I don’t like jumping bikes, I never have. I don’t have the skill to judge approach speed nor the talent to adjust a bike mid air for landing, so I don’t bother. If you ever saw me riding mx you’d see me babying the bike over jumps in order to achieve maximum tyre contact and minimal altitude sickness, it just doesn’t float my boat. In the YXZ however, we were all able to launch these things off the various jumps in the circuit. One of which was pinned in third gear and had the thing nosing into the ground on landing like a Kenny Roberts replica javelin. This was where the party trick really got started. Massive, ridiculous amounts of travel in the shocks meant that the thing just boinged back up and carried on. 40cm of travel in the front and 43cm in the rear from ginormous looking Fox shocks equaled plenty of airtime and landings that a drunken BA pilot would be proud of. The safety net felt huge, which meant we obviously pushed harder.


The technique for maintaining speed through the corners brings me back to my opening line about being slow in and fast out. Getting off the brakes in a straight line having scrubbed your speed was critical. Trailing the brakes to the apex resulted in the YXZ suspension loading up the outside front wheel, too much loading obviously pitches the thing from four wheels to three, then two and (if you’re unlucky) then onto the roof. Once we’d stumbled, rolled and somersaulted our way to the correct technique, pace went up further still. Banging through the gears with the motor pinned felt ace, easy enough to make you want to nail it, but with just the right amount of fear lingering for you to keep your cock in your pants. I was fortunate enough to remain the right way up all day long, others less so. These things are brilliant fun and very robust. After a proper feed at lunchtime (all on site and very good) we began the race format for the afternoon. Three laps from flag to flag, setting off three cars abreast guaranteed excitement and the kind of adrenaline dump that you get from a really fast ride. It’s not the winning but the taking part that counts, but I did win a few races and came away with a trophy or two, more through poor judgement than luck, I think.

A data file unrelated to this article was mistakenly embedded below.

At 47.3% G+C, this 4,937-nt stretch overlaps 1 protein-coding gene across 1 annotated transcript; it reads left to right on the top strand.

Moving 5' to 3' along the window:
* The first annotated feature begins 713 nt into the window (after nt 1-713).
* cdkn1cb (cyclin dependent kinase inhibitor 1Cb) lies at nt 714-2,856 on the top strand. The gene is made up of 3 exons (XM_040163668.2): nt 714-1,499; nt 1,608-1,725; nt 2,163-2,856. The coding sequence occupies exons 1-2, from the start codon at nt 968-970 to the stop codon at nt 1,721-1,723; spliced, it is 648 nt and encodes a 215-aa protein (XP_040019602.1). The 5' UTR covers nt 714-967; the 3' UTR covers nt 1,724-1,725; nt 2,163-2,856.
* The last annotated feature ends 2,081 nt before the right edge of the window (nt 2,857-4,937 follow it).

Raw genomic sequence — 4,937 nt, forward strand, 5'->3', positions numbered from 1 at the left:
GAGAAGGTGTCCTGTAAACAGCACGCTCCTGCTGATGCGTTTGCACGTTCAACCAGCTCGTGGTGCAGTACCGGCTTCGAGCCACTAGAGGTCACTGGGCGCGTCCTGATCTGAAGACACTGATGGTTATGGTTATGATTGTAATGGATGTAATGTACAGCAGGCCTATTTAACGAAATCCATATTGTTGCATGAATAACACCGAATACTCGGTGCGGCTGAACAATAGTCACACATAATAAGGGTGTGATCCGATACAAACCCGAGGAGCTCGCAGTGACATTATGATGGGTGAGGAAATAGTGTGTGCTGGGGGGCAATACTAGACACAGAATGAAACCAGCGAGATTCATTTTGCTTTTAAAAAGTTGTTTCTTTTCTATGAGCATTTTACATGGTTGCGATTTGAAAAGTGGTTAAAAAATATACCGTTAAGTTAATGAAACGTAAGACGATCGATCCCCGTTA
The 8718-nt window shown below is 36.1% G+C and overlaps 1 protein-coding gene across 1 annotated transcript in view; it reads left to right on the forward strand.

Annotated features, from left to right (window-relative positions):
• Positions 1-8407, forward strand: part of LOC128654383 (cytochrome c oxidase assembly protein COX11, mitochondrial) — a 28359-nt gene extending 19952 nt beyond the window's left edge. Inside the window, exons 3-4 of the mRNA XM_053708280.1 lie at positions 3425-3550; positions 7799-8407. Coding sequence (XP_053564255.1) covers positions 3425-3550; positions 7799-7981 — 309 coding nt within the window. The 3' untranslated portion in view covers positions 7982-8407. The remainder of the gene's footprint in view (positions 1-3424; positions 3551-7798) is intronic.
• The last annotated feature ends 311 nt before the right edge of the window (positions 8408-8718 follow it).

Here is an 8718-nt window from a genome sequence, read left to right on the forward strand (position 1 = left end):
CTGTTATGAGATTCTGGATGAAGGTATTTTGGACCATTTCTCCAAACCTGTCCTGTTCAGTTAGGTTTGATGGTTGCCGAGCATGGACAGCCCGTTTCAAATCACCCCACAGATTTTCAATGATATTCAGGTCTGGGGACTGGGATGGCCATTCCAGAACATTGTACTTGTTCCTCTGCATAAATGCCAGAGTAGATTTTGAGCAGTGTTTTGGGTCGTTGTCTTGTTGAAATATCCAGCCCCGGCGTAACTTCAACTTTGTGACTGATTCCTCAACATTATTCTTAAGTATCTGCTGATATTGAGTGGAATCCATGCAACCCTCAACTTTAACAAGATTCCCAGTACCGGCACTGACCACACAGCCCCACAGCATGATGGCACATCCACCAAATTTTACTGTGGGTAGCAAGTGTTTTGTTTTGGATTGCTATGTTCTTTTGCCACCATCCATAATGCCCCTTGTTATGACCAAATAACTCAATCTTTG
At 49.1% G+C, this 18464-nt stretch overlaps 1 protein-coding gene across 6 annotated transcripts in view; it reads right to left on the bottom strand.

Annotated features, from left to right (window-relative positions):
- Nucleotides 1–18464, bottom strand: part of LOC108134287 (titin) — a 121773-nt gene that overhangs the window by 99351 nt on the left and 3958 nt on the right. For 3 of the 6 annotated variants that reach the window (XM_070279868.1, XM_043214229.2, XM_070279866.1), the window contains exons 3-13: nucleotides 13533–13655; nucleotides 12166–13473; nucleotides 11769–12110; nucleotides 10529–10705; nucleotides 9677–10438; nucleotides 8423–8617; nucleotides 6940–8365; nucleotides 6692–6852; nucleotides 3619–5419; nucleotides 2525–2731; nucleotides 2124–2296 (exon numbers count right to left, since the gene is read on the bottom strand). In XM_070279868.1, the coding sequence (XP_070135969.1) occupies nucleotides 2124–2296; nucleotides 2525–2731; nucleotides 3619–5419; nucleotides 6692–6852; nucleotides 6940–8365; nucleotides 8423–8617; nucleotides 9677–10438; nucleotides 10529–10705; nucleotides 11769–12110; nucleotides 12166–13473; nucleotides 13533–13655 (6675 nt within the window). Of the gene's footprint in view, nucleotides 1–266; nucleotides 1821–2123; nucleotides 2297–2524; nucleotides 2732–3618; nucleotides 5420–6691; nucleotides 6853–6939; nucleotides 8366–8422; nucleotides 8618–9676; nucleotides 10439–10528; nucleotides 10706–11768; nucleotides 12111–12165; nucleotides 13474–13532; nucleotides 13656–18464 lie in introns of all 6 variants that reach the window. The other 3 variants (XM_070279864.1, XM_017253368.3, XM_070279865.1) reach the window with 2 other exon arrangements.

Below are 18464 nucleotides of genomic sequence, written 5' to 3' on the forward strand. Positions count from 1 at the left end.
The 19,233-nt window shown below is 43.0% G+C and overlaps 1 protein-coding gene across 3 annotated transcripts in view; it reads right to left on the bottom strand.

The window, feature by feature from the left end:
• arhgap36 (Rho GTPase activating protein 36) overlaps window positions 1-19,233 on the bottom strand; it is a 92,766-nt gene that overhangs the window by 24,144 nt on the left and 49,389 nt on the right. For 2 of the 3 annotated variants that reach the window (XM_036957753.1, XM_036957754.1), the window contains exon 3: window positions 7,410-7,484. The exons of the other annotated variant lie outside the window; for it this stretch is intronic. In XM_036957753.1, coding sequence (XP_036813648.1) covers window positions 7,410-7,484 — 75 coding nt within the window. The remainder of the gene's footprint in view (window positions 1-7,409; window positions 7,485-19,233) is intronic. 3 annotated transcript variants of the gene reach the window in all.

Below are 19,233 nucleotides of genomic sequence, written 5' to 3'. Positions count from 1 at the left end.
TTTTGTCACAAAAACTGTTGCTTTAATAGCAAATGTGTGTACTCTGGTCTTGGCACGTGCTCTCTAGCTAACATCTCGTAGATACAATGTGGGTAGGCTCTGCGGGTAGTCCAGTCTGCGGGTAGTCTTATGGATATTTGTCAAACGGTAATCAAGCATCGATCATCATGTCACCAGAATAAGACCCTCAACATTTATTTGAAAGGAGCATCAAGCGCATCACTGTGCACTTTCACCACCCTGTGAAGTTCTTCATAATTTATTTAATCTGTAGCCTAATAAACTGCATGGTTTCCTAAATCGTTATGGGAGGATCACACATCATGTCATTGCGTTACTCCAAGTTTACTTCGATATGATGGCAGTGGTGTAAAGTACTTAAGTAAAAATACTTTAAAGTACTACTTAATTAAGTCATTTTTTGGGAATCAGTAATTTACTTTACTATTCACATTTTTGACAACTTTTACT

What I didn’t come away with was a YXZ1000R, mores the pity. I did some more research when I got home and found out that this SxS (side by side two seater) is very easy to make road legal. That 34 litre tank and a load bed behind the seats that’s capable of carrying 136kg had me dreaming of strapping on camping kit and my travel  fly rod, then heading off to Scotland to scare the shit out of the locals and a few Salmon. It even has cup holders and a charging point for your phone. You might be wondering why you’re reading about something that has two too many wheels for your tastes, but trust me, a day at this place in one of these is the best days mx I’ve never ridden. You’ll go fast, you’ll do massive jumps and you’ll get to race your mates in safety. You’ll accidentally learn a thing or two that might help with your off road riding as well. I left feeling like I wanted to try and jump a mx bike, something I’ve never felt like doing before. It’d no doubt result in a mangled mess of flames and collarbones, but God loves a trier, right? Plus, the local roads leading into Thorney Motorsport are sweet, making it the perfect place to ride to.


The Yamaha YXZ1000R costs from £14.5k and is available in a range of colours. For more information on it click here, to find out more about Thorney Motorsport and the YXZ1000R experience day, click here.


Words: John Hogan Images: Steinhardt